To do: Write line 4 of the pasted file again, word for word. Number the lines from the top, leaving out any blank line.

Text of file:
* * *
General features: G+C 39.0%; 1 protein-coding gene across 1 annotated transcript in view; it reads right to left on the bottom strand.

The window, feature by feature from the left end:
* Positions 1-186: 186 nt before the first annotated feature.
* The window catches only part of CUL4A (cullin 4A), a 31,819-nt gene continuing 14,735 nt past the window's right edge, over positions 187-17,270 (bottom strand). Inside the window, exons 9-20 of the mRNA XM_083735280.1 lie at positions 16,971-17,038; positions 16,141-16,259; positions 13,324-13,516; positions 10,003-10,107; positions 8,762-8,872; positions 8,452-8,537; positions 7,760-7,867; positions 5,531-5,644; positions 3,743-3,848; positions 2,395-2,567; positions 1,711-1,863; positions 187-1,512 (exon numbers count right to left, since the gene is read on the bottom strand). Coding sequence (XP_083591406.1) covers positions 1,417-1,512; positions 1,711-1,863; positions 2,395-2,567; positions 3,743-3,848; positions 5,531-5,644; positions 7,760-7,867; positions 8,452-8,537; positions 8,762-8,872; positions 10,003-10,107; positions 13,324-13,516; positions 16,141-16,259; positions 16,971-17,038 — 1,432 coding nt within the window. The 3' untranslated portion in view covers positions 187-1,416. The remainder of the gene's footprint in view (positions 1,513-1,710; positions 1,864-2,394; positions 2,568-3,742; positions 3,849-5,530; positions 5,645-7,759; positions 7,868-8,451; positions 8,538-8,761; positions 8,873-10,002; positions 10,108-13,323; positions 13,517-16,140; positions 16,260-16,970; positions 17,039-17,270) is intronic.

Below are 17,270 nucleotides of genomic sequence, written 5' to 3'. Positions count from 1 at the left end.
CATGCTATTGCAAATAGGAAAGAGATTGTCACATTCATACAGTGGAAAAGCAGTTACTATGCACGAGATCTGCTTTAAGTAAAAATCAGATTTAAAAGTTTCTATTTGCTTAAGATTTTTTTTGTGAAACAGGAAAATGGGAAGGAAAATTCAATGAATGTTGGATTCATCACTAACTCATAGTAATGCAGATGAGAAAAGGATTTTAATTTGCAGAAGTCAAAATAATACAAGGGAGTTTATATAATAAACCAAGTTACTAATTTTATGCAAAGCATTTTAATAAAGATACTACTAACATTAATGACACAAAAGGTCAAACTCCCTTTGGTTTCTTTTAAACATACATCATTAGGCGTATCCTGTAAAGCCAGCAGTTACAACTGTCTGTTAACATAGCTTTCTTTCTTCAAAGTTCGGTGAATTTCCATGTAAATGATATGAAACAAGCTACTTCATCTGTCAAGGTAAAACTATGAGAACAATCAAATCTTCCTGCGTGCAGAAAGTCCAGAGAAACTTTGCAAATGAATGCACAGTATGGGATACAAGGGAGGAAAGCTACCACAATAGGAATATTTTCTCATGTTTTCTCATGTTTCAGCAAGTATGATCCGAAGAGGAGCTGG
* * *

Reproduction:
* The window catches only part of CUL4A (cullin 4A), a 31,819-nt gene continuing 14,735 nt past the window's right edge, over positions 187-17,270 (bottom strand). Inside the window, exons 9-20 of the mRNA XM_083735280.1 lie at positions 16,971-17,038; positions 16,141-16,259; positions 13,324-13,516; positions 10,003-10,107; positions 8,762-8,872; positions 8,452-8,537; positions 7,760-7,867; positions 5,531-5,644; positions 3,743-3,848; positions 2,395-2,567; positions 1,711-1,863; positions 187-1,512 (exon numbers count right to left, since the gene is read on the bottom strand). Coding sequence (XP_083591406.1) covers positions 1,417-1,512; positions 1,711-1,863; positions 2,395-2,567; positions 3,743-3,848; positions 5,531-5,644; positions 7,760-7,867; positions 8,452-8,537; positions 8,762-8,872; positions 10,003-10,107; positions 13,324-13,516; positions 16,141-16,259; positions 16,971-17,038 — 1,432 coding nt within the window. The 3' untranslated portion in view covers positions 187-1,416. The remainder of the gene's footprint in view (positions 1,513-1,710; positions 1,864-2,394; positions 2,568-3,742; positions 3,849-5,530; positions 5,645-7,759; positions 7,868-8,451; positions 8,538-8,761; positions 8,873-10,002; positions 10,108-13,323; positions 13,517-16,140; positions 16,260-16,970; positions 17,039-17,270) is intronic.